Python – Raspberry Pi RS485/Uart Modbus

gpio, modbus, python, raspberry-pi, rs485

I'm attempting to get an RS485 adapter connected at the UART to communicate via modbus on a Raspberry Pi. My end goal is to have all this working with a Node application, but so far my dev has been with Python.

My hardware connection looks like:

[Modbus-Device] <===> [RS485 chip <==> Raspberry PI GPIO] pins. The RS485 has three wires (Transmit, Receive, Direction) they are connected as follows

RaspiPi <=> Adapter

GPIO 14 (8) – Tx <=> Data+

GPIO 15 (10)- Rx <=>- Data-

GPIO 18 (12) – Direction

The RS485 isn't a typical 9-pin adapter. I have three wires running off a chip. A twisted pair that serves as differential set and a ground wire.

I have been able to send serial communications between this adpater and a USB-RS485 adapter by manually flipping GPIO18 for send/recieve. (Code below)[1]. This code is purely for proving the adapter works

I'm stuck at getting modbus to work on GPIO adapter. I've tried using minimalmodbus, which works well with the USB-RS485 adapter, but fails with the GPIO adapter. I suspect this is because the direction pin isn't being set.

The ideal resolution would be to find an RS485 driver for GPIO on the pi, but short of that I see three options

1 – Make my own driver (Something I am completely unfamiliar with)
2 – Somehow get a modbus library to flip the GPIO pin in Kernel space
3 – Manually send modbus messages over serial and adjust the GPIO pin in user space. This seems the easiest but also the worst in terms of speed and reliability. My code attempt is below [2]

Any advice on this topic would be very appreciated. If someone has done something similar before and could weigh in on my options that would be helpful. I've never worked on software at this level so I wouldn't find it surprising if there were some obvious answer I'm completely overlooking.

[1] This code communicates with another RS485 adapter on the raspberry pi connected with USB. This was written to prove the GPIO adapter is working and that I can control direction with Pin 12 on the Raspberry pi

import timeimport serialimport RPi.GPIO as GPIOGPIO.setmode(GPIO.BOARD)GPIO.setup(12, GPIO.OUT);ser = serial.Serial(       port= '/dev/ttyS0',       baudrate= 57600,       parity= serial.PARITY_NONE,       stopbits= serial.STOPBITS_ONE,       bytesize= serial.EIGHTBITS,       timeout=1)def write_add(): counter = 0; message = 0 while (True):    print "writing",    GPIO.output(12,1) #set high/transmit    ser.write('%d \n'%(message))    time.sleep(0.005) #baud for 57600    #time.sleep(0.5) #baud for 9600    GPIO.output(12, 0) #pin set to low/receive    loop_count = 0    res =""    while (res == ""):       res =ser.readline();       if(res != ""):         print ""         print "Read Cycles: "+str(loop_count)+" Total: "+str(counter)         print res         message = int(res) + 1         counter = counter + 1       elif(loop_count > 10):         res = "start over"       else:         print ".",         loop_count = loop_count + 1write_add()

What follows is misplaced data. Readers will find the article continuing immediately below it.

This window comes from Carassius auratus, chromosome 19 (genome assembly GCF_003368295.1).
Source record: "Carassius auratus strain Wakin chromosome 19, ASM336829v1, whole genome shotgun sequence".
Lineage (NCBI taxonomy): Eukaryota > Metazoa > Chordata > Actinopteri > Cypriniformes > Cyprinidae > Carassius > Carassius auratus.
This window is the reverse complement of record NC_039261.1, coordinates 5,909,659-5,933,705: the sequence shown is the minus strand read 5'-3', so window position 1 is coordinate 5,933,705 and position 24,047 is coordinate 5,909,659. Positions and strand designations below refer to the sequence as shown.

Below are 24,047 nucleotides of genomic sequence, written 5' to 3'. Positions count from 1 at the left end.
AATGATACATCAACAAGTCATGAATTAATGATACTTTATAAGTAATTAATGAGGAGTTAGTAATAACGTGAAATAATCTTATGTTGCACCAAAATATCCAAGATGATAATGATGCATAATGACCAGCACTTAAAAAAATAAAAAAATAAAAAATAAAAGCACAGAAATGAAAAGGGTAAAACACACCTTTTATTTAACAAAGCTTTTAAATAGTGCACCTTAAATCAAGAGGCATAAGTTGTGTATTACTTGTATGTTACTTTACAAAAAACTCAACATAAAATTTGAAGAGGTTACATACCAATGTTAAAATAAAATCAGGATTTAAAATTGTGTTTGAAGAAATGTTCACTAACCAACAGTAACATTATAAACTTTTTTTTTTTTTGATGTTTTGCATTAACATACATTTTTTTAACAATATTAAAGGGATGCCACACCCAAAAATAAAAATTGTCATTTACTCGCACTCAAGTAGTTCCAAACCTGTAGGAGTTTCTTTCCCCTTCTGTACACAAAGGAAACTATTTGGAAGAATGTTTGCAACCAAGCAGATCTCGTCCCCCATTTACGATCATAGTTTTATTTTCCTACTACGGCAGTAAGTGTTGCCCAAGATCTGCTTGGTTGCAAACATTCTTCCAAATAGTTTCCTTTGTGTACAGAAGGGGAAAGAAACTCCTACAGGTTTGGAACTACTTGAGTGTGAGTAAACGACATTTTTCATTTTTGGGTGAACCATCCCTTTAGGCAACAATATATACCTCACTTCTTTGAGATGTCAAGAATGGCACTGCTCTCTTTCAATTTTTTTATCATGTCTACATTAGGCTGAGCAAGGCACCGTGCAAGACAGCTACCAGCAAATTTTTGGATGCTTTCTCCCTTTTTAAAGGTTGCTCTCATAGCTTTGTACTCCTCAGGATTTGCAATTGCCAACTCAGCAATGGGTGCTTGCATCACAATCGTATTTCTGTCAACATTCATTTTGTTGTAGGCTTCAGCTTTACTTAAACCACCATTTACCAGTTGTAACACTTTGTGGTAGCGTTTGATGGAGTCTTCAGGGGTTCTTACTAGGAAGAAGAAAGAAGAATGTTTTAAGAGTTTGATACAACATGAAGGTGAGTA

[2] This code is attempting to communicate with another modbus device. My message is being sent, but the response is garabge. My assumption is that the GPIO direction pin is being flipped either too soon and cutting off the message or too late and missing some of the response.

import serial import timeimport RPi.GPIO as GPIOGPIO.setmode(GPIO.BOARD)GPIO.setup(12, GPIO.OUT)ser = serial.Serial(    port='/dev/ttyS0',    baudrate = 57600,    parity=serial.PARITY_NONE,    stopbits=serial.STOPBITS_ONE,    bytesize=serial.EIGHTBITS,    timeout=1)GPIO.output(12,1) #set high/transmitByteStringToSend = "\x00\x03\x01\xb8\x00\x01\x04\x02"ser.write(ByteStringToSend)time.sleep(0.005) #baud for 57600GPIO.output(12, 0) #pin set to low/receiveReceivedData = ""while (ReceivedData == ""):   RecievedData = ser.readline();   print RecievedData

[3] Working USB-RS-485 code. USB adapter on Pi connected to Modbus device This code reads register 440 every second.

#1/usr/bin/env pythonimport minimalmodbusimport timeprint minimalmodbus._getDiagnosticString()minimalmodbus.BAUDRATE=57600minimalmodbus.PARITY='N'minimalmodbus.BYTESIZE=8minimalmodbus.STOPBITS=1minimalmodbus.TIMEOUT=0.1instrument = minimalmodbus.Instrument('/dev/ttyUSB0', 0)  #port and slave#instrument.debug = Truewhile True:    batterVolt = instrument.read_register(440, 2) #register number, number decimals    print batterVolt    time.sleep(1)

Edit: Clarified scheme.
Edit2: Further clarified scheme and added/edited code

Best Solution

The code in example-2 actually works correctly. I just needed to format the response.

print RecievedData.encode('hex')

This will give the hex string in a modbus response format. As Andrej Debenjak alluded to time.sleep(x) will be dependent on baud rate and message size.

Side note: I found this page helpful in deciphering the modbus transmission.

http://www.modbustools.com/modbus.html

Edit: The ByteString I'm sending should not work on a proper modbus setup. The first byte x00 is the broadcast byte and should not solicit a response. It seems the hardware I'm working with has something funky going on. In a typical modbus setup you would need to address which device you're trying to communicate with. Thanks Marker for pointing this out.